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Help your aging mom & dad downsize

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It's a fact of life facing many baby boomers, and even Gen X'rs: Mom and dad are getting too old to continue to live on their own.

But they don't want to leave the home they raised their families in, with three or four decades of accumulated memories and treasures.

If someone in your family is facing this, there are now companies that will help downsize your parents, and make the job much easier for everyone.

Auction Firms Step in to Help

We visited an estate auction, common when someone dies and their possessions end up auctioned off. But this was no ordinary estate sale.

It was a decision jointly made by an older couple and their children, who all agreed to say farewell to a lifetime of  furniture, clothing, fine china, books, ceramics and board games. In all, nearly 50 years of accumulation.

Calling a professional to help is the newest trend for families trying to help parents downsize.

Too Overwhelming for Adult Children

Ida Hoehn is one of many boomers who feel helpless when it's time to help move Mom or Dad to a senior community. "It was too overwhelming for me," she said.

"You look at all the things, and think about all the pots and pans, and the closets. You look at the clothes and the cupboard, and think: I can't handle this," Hoehn said.

So she turned to Maggie Beckmeyer, of "Auctions by Maggie ," one of hundreds of local auction companies that now help seniors downsize.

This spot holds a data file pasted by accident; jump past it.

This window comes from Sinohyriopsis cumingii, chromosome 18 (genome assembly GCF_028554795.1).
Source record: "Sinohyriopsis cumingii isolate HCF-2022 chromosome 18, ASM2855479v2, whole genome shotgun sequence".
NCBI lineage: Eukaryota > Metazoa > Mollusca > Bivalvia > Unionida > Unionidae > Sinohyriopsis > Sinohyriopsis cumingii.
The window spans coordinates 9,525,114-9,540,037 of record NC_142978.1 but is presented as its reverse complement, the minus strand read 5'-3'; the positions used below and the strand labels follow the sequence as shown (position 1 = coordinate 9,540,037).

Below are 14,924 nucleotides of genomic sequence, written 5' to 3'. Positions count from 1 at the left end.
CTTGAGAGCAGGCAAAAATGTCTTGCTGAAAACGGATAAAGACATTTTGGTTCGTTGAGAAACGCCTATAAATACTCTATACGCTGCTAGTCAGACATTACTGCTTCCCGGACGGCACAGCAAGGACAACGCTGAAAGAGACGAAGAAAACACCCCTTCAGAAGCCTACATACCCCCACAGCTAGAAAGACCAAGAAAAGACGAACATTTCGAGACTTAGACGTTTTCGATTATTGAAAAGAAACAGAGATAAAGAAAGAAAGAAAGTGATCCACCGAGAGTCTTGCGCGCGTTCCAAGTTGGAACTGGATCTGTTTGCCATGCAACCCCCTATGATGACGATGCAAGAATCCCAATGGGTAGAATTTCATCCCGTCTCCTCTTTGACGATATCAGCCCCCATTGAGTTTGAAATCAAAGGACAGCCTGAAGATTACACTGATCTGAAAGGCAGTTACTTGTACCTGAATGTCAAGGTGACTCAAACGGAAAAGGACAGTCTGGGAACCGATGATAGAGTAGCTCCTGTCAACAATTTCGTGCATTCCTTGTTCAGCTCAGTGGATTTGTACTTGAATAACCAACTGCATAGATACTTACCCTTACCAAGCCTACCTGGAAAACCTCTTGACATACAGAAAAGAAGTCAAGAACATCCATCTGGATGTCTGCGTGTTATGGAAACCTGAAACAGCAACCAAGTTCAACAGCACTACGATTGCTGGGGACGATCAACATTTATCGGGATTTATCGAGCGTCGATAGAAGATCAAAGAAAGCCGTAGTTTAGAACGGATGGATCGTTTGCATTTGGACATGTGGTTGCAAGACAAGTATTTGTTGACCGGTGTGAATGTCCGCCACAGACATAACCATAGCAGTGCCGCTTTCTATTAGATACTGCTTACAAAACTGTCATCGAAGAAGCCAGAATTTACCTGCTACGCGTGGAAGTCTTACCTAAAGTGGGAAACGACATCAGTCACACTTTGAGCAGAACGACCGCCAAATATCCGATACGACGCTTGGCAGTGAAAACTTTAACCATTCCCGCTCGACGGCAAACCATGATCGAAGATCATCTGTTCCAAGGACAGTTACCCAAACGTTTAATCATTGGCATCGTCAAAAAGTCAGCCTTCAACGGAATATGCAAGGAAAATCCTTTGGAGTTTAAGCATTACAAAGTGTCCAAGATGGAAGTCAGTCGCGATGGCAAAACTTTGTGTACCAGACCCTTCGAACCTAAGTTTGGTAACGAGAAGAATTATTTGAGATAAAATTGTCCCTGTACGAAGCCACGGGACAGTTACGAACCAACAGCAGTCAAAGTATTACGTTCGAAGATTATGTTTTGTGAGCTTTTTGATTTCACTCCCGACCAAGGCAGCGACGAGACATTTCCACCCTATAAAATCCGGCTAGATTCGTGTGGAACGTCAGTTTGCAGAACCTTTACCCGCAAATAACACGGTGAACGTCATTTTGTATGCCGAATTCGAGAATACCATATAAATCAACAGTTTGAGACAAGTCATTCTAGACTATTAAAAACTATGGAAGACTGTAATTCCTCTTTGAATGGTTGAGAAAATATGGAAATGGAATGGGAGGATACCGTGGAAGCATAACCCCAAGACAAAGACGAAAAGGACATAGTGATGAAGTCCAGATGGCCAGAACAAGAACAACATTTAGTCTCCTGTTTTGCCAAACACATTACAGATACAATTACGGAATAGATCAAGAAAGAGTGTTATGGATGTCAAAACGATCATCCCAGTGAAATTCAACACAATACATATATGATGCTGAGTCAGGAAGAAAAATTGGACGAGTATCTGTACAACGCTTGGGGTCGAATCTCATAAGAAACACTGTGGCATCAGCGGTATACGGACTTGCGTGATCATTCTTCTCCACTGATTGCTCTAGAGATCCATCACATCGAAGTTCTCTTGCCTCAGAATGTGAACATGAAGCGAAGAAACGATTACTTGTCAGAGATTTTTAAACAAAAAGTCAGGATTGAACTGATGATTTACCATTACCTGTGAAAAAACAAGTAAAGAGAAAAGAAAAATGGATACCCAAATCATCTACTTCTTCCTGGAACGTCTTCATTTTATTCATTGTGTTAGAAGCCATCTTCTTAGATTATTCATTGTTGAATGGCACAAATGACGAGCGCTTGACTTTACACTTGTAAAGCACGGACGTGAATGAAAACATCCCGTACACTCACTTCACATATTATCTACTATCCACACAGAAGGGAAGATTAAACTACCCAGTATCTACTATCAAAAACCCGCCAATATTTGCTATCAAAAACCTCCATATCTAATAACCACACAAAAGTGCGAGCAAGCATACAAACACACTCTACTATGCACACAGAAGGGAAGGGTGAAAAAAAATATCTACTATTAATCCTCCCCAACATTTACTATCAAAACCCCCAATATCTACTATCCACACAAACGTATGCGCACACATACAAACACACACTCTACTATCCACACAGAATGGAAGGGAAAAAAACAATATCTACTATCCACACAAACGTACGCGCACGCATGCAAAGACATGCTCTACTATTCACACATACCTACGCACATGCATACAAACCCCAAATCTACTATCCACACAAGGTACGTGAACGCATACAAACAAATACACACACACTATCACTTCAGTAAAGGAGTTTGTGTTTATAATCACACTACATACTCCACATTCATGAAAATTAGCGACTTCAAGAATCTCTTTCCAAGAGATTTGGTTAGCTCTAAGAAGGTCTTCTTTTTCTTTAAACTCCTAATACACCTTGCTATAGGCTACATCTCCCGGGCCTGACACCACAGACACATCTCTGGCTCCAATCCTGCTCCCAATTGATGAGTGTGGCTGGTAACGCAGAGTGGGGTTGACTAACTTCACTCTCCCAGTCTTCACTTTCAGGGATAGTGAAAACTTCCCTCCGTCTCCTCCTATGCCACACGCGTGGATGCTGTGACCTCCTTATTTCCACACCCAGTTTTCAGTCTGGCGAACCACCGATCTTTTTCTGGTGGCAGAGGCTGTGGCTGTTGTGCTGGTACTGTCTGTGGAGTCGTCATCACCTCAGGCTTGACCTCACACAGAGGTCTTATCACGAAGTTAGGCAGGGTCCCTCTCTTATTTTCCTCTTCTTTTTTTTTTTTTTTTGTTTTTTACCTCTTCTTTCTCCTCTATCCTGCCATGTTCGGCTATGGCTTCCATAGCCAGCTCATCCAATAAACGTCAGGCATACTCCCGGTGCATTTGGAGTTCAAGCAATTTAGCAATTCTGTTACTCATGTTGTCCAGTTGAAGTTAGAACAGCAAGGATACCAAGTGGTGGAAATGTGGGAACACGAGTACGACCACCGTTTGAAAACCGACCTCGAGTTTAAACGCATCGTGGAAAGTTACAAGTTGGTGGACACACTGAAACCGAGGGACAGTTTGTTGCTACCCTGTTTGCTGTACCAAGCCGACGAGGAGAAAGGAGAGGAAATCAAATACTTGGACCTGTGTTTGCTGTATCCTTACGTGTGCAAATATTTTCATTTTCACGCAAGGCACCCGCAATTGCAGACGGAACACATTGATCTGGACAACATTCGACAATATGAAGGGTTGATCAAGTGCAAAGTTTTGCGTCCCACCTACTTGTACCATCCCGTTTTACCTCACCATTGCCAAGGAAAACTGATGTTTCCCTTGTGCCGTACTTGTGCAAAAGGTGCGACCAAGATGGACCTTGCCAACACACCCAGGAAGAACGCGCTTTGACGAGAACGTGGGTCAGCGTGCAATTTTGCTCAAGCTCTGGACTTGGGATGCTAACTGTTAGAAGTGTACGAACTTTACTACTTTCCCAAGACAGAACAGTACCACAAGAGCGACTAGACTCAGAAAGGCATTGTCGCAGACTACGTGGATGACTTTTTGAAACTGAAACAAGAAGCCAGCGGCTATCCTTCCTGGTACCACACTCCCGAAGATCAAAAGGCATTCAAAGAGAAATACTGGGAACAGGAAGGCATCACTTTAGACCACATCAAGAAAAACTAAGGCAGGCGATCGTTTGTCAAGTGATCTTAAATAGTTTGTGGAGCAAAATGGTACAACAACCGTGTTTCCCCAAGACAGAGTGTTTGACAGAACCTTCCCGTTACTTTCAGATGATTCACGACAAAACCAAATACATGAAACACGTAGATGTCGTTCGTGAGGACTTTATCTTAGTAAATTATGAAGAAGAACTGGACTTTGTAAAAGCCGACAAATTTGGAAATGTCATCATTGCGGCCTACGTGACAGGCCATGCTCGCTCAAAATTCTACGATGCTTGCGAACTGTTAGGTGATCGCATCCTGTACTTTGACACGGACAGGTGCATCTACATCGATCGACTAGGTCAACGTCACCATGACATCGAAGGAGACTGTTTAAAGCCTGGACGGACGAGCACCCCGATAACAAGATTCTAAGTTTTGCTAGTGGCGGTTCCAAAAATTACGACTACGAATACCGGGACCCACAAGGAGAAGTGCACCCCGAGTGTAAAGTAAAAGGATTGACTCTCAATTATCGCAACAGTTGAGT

With bowler hat and Pippi Longstocking pigtails, she helps children who often live hundreds of miles away with busy jobs and lives of their own.

"The children may live out of town," Beckmeyer said. "So they have to trust someone to do it here."

Local firms like Beckmeyer's, which handles estates primarily in Ohio, Kentucky, and Indiana, along with national franchises like "Caring Transitions," are part of a new industry called "Senior Move Management." 

There is now a trade group called the National Association of Senior Move Managers , where you can look up a company near you.

The University of Minnesota has set up a website called " Who Gets Grandma's Yellow Pie Plate ," filled with resources to help aging parents downsize.

Even if your parents want to "age in place," and stay in their longtime home with the aid of lift chairs, special bathtubs and even small elevators, this type if clearing out is still helpful.

Beckmeyer sorts, sells and donates to charity what won't sell, for a total cost of $500 to $1,500.  Families keep the proceeds of the auction, which can end up covering the company's costs.

"It's money well spent for overwhelmed children, and parents who don't want to let go," Beckmeyer said.

Letting Go Can be Tough

Beckmeyer says convincing mom and dad to part with their things is the toughest part for many adult children.

She said, "It's hard for older people to realize they have to give up their things."

But she has a way for easing the transition. She said, "I always tell them you still have your memories, no one will take that away from you. And the really neat thing is that your possessions are going to live in all these other homes."

That's what sold Ida Hoehn. She said, "You have to do it. You know, what are you going to do with all your parents' stuff? You can't move it.  But if someone can use it, that's good."

Beckmeyer admits many seniors are reluctant, but says with the right words they eventually let go.

"I helped an 87 year old woman, and told her the buyer was so thrilled with her china closet. And she got excited because it was a happy thing."

Turns Sad Occasion into a Happier One

The ultimate goal of these services: taking the pain out of life's biggest transition.

"Downsizing has to be a happy thing," Beckmeyer said. "You have to know its going to be someone else's treasure."

Convincing mom or dad it's time to move is never easy. But with the right approach, and a plan for dealing with their furniture and years of accumulation, it doesn't have to be so hard.

As always, don't waste your money.
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